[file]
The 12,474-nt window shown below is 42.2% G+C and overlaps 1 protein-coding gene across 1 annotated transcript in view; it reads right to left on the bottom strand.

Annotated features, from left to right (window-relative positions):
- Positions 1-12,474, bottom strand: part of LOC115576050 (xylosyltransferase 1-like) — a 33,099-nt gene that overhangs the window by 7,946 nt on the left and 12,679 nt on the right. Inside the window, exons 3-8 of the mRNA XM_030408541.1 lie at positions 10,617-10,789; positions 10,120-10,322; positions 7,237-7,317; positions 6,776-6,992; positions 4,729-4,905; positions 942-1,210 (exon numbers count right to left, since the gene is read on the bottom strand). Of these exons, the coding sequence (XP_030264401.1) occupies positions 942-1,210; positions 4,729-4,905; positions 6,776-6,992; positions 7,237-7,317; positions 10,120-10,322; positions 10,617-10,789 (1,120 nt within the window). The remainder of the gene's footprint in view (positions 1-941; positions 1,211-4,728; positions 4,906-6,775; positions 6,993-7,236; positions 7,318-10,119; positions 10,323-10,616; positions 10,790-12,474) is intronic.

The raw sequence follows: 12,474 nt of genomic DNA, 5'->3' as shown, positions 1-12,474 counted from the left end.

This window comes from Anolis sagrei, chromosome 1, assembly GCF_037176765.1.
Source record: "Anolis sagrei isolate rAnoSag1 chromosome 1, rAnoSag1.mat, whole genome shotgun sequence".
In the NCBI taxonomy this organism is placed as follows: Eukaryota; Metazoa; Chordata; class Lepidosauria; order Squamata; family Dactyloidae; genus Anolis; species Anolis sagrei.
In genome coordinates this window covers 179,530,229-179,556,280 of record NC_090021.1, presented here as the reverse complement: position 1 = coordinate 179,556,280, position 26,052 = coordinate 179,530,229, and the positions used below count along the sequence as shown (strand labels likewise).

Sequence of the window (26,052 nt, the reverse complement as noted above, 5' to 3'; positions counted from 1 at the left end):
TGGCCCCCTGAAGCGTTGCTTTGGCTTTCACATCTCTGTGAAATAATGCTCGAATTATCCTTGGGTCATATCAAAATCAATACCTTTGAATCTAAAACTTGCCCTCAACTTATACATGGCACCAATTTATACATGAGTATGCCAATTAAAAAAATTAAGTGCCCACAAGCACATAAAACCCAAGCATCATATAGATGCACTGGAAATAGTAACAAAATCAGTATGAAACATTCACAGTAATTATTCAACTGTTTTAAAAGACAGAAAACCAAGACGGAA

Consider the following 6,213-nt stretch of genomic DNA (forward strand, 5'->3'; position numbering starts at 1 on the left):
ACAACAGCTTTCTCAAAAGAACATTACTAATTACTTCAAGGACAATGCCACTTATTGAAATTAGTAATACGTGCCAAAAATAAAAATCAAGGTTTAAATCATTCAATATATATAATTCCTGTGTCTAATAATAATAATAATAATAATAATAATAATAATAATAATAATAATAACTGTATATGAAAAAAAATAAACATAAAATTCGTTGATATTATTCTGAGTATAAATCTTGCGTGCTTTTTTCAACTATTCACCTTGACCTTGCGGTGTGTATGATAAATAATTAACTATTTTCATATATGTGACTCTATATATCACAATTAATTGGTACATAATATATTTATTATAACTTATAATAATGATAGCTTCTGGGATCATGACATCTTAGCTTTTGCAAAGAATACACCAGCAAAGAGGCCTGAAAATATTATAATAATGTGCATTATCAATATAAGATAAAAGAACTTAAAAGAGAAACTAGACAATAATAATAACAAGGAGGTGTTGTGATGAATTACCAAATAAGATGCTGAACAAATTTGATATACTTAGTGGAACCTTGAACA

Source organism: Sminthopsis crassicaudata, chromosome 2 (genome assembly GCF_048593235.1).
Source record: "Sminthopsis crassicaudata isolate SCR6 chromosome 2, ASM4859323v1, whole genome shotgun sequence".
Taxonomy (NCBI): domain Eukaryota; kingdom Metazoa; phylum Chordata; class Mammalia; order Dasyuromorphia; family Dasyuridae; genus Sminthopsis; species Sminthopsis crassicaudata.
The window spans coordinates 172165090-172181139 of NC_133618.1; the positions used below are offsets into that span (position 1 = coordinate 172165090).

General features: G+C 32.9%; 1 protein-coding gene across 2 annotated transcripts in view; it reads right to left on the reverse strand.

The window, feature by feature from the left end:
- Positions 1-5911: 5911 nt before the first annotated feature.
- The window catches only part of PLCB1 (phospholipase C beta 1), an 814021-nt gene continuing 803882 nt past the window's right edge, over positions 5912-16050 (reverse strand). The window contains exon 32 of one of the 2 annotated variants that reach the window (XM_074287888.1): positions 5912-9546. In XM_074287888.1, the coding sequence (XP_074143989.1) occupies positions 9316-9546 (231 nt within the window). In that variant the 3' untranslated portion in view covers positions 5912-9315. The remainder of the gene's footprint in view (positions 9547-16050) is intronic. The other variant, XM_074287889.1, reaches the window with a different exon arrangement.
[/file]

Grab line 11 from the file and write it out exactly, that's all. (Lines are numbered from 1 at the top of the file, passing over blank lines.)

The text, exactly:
Consider the following 6,213-nt stretch of genomic DNA (forward strand, 5'->3'; position numbering starts at 1 on the left):